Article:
A Bridge Just Far Enough: Adobe CS5 Mini Bridge
The file management capabilities of Windows or Mac OS are fine for most tasks, but both pale in comparison to what you can do with your images while browsing them in Adobe Bridge. But if switching away from Photoshop to a separate application strikes you as overkill, Adobe has an answer for you. Introducing Adobe CS5 Mini Bridge.
If you can imagine Bridge living inside a panel much the way History, Layers and Channels exist as panels, you've got the right idea in mind. Yup, Adobe has given us Bridge in a panel. Panels are really "in" these days. In Photoshop CS4 Adobe gave us the Adjustments panel. In CS5, they've gone even further by squeezing Adobe Bridge into a Photoshop panel.
From within Photoshop CS5, you can get to the new Mini Bridge panel in any of several different ways. There's an icon to launch Mini Bridge on the top Photoshop menu bar right next to the icon to launch the full version of Bridge. You'll find it right below "Browse in Bridge..." on the File menu as File >> Browse in Mini Bridge. It's also on the Window menu as Window >> Extensions >> Mini Bridge. And of course if you've been to Mini Bridge before but have it currently collapsed, you can re-open it from the panels fly-out menu.
When you first open Mini Bridge, you'll see a rather plain looking "Browse Files" button, and an even plainer looking "Settings" button. There aren't many settings but it's worth taking a look so you know what's there. The settings are split into two groups: "Bridge Launching" and "Appearance." The former allows you to control various aspects of when and how Bridge should launch and, as you might expect, the latter gives you basic control over the appearance of the Mini Bridge interface. You can specify the background color and brightness of the panel and control whether you want images in Mini Bridge to be color managed. Thankfully, Adobe made color management on by default so even if you never visit the Mini Bridge Settings you're images will look the way you expect them to.
The "Browse Files" button launches the heart of Mini Bridge, opening up a display that should look familiar to users of the full version of Bridge. You'll probably want to drag the edges of the panel to enlarge it some since the default size is rather small. Once you do, you'll notice that the content is split into Navigation and Content. For lack of a better term I suppose, Adobe calls these "pods." All together, there are three pods in Mini Bridge. The Navigation and Content pods you've now already seen, and the Preview pod which can display a larger version of the image you have selected in the Content pod. The Preview pod is hidden by default which is where it probably belongs if you ask me. Unless you drag the sides of the Mini Bridge panel out until it fills a large portion of your screen the Preview image is unlikely to be that much bigger than the thumbnails in the Content pod. If you do want to see the Preview pod though, you can get there by using the Panel view control on the top menu bar in Mini Bridge. It's the one just to the left of the Search magnifying glass icon.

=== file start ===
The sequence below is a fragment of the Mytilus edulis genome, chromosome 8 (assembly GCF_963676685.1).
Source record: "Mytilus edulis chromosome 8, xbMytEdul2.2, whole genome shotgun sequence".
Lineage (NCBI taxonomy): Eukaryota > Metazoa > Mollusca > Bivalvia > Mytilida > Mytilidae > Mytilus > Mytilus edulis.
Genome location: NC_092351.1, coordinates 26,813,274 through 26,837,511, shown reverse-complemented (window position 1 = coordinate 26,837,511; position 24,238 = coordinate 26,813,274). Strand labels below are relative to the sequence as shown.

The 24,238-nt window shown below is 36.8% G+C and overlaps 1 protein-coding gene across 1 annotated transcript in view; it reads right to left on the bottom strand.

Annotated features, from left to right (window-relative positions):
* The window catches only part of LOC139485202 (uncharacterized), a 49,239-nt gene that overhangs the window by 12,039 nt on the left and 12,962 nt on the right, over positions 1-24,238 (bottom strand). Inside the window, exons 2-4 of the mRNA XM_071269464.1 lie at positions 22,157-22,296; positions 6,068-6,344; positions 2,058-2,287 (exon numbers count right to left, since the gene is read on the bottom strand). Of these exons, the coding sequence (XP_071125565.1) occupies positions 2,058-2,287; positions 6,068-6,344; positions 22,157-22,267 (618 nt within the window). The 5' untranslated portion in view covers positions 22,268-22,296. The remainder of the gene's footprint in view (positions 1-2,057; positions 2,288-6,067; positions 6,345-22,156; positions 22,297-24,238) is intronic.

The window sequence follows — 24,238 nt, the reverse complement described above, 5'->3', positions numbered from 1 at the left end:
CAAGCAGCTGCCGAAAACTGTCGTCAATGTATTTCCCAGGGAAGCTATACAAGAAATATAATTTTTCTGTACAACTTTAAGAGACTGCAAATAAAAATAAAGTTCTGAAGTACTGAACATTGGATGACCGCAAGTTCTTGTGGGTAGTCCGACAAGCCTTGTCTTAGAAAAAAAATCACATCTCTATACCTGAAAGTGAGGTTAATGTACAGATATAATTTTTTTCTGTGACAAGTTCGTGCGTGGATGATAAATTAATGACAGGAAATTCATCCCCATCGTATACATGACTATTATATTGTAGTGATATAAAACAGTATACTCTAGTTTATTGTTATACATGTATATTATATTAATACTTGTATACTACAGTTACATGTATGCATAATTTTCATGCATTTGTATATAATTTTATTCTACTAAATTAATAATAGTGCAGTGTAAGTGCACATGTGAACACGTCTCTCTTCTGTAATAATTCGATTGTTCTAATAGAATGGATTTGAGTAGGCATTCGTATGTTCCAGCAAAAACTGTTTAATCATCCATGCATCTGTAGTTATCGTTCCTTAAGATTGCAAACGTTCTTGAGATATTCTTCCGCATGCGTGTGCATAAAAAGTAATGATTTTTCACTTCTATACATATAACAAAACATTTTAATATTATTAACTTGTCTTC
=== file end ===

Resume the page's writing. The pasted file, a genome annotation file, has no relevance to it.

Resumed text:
Which brings me to the top menu bar in Mini Bridge. On the left side of the bar, you'll find the standard back and forward button to let you easily return to previously selected content windows, a more full featured control to let you easily get to the parent of the current window, one of your Bridge favorites, or other recently selected windows, a button that looks like a house to return you to the boring Home view of Mini Bridge where all that exists is the "Browse Files" and "Settings" buttons. Over on the right end of the top bar there's a button to launch the full version of Bridge, a Panel View button to let you select which pods you want to be visible, and a Search button to let you search your images in case the standard Mini Bridge navigation controls aren't getting you what you are after.
The Content pod itself has a number of additional button controls on its own menu bar as well as some on the bar underneath the Content pod image area. At the top you'll find a Selection control button, a Filter button to filter by rating, a Sort control, and a button to give you access to the Bridge Tools menu. Along the bottom, you'll find a slider to control the zoom size of the Content pod thumbnails, a button to launch the Bridge Review or Slideshow modes from within Mini Bridge, and a View button to let you switch the Content pod from the standard filmstrip mode to a thumbnail grid view, a simple list, or a detailed list with thumbnails and basic meta data.
If you double click on an image in Mini Bridge, it will open in Photoshop if it's of a type that Photoshop supports natively. If it's a raw file, it will open in Camera Raw.
When using Mini Bridge, be aware that Bridge is itself running in the background even if all you see is the Mini interface. Bridge isn't noted for being a small application and you may be wondering what benefit there is by using Mini Bridge at all. First, a good chunk of the memory that the full version of Bridge uses is the rendering of its user interface and Mini Bridge does cut down on that by keeping things light. But more importantly for me at least, Mini Bridge makes accessing my image files that much easier. If I have a lot of work to do on a collection of images, the full version of Bridge is great, but sometimes all I need is to quickly get at some image not already open in Photoshop, or perform some quick actions on a few images but don't want to switch completely out of what I'm doing in Photoshop.
Think of Mini Bridge as the File >> Open dialog you've long wished Photoshop had. Before Bridge was introduced, there was a Browse interface within Photoshop. Once Bridge came into being in Photoshop CS2, we got greater functionality, but it wasn't as easy to get to it. Finally, we've got easy access to Bridge from within Photoshop. Thanks Adobe!